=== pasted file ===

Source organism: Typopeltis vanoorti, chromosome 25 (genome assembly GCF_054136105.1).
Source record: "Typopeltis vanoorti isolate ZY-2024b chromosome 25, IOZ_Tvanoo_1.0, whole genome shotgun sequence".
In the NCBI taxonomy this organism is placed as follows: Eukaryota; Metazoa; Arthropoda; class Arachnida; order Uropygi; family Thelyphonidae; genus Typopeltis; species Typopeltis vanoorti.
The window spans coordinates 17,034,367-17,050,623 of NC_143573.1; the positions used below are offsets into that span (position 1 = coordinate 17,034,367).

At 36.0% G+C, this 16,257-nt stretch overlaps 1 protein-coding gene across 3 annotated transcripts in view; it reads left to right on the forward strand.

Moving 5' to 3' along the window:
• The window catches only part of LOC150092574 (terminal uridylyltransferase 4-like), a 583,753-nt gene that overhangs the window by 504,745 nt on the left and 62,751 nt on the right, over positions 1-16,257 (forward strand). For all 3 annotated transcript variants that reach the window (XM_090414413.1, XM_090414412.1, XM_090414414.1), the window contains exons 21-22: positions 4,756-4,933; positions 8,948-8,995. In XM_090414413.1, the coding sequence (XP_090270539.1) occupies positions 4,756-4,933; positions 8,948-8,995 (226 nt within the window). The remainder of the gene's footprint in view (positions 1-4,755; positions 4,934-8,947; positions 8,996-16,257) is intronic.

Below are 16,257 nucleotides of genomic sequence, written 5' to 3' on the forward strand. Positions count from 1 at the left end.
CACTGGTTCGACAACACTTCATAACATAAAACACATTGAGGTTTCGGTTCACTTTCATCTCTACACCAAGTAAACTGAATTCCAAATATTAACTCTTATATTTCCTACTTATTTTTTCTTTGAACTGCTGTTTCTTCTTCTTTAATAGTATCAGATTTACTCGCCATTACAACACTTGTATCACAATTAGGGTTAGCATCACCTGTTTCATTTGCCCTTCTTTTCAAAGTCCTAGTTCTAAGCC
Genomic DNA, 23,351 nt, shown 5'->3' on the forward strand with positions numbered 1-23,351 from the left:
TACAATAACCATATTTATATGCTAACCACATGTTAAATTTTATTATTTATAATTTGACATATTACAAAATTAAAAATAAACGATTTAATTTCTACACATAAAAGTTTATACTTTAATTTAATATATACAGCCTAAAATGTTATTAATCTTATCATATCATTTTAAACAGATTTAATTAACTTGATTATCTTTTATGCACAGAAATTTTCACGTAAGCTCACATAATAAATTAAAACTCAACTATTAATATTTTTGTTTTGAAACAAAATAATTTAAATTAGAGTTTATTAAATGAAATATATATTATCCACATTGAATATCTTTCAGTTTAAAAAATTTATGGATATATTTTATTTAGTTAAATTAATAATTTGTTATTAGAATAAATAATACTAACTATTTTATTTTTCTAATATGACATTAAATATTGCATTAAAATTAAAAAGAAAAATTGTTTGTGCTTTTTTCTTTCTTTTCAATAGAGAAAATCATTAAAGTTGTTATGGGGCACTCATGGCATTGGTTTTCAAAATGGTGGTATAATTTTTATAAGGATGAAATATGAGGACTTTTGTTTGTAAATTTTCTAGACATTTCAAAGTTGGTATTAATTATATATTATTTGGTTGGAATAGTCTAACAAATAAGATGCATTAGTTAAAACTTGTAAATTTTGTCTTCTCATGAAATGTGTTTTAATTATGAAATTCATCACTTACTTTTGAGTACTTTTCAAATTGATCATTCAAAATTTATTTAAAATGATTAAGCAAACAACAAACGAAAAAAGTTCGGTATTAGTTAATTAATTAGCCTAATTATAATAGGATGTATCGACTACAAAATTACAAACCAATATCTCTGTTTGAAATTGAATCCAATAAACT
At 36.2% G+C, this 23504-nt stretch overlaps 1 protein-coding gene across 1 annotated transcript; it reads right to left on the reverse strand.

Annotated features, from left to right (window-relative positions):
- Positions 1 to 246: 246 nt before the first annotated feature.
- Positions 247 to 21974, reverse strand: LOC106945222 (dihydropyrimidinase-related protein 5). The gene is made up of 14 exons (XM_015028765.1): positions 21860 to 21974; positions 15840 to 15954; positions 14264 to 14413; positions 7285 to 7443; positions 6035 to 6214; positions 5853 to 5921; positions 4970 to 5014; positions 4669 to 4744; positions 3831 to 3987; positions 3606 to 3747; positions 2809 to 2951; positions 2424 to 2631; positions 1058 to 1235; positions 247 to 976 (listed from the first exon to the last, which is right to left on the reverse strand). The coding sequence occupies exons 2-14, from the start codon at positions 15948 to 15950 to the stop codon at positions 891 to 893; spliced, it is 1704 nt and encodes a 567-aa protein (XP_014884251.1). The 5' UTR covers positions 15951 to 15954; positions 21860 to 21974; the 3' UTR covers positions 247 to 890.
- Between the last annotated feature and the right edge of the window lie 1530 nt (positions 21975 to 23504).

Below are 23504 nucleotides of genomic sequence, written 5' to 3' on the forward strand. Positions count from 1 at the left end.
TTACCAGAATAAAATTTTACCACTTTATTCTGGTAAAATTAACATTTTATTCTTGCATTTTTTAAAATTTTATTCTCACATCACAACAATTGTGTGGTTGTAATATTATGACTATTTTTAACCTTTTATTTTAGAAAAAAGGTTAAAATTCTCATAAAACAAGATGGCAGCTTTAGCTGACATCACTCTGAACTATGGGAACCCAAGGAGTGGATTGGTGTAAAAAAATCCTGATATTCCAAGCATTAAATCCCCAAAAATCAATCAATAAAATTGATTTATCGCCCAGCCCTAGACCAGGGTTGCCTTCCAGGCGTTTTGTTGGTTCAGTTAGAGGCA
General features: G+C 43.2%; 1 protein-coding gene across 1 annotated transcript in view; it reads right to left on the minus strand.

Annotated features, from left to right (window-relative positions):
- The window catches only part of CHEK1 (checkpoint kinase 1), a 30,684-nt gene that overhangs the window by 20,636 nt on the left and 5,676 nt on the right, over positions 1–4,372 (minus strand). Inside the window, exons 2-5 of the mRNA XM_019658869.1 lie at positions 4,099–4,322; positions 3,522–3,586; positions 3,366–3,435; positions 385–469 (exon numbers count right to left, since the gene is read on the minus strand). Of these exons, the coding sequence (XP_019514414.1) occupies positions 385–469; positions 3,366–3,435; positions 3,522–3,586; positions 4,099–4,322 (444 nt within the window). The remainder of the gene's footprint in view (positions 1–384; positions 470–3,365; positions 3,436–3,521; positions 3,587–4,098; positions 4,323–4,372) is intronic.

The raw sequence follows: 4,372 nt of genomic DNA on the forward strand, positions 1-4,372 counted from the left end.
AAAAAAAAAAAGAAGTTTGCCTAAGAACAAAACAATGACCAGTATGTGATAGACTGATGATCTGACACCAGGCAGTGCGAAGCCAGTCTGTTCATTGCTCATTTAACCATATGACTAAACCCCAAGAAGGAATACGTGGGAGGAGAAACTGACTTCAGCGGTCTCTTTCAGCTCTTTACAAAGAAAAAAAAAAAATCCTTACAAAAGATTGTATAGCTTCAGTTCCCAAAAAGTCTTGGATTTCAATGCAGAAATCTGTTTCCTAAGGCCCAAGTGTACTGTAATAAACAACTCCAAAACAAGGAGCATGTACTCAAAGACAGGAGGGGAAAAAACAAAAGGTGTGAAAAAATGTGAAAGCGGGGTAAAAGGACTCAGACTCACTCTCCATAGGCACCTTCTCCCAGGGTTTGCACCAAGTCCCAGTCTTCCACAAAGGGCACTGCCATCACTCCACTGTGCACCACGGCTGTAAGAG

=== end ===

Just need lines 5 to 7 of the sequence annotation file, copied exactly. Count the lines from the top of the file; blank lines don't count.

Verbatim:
At 36.0% G+C, this 16,257-nt stretch overlaps 1 protein-coding gene across 3 annotated transcripts in view; it reads left to right on the forward strand.

Moving 5' to 3' along the window:
• The window catches only part of LOC150092574 (terminal uridylyltransferase 4-like), a 583,753-nt gene that overhangs the window by 504,745 nt on the left and 62,751 nt on the right, over positions 1-16,257 (forward strand). For all 3 annotated transcript variants that reach the window (XM_090414413.1, XM_090414412.1, XM_090414414.1), the window contains exons 21-22: positions 4,756-4,933; positions 8,948-8,995. In XM_090414413.1, the coding sequence (XP_090270539.1) occupies positions 4,756-4,933; positions 8,948-8,995 (226 nt within the window). The remainder of the gene's footprint in view (positions 1-4,755; positions 4,934-8,947; positions 8,996-16,257) is intronic.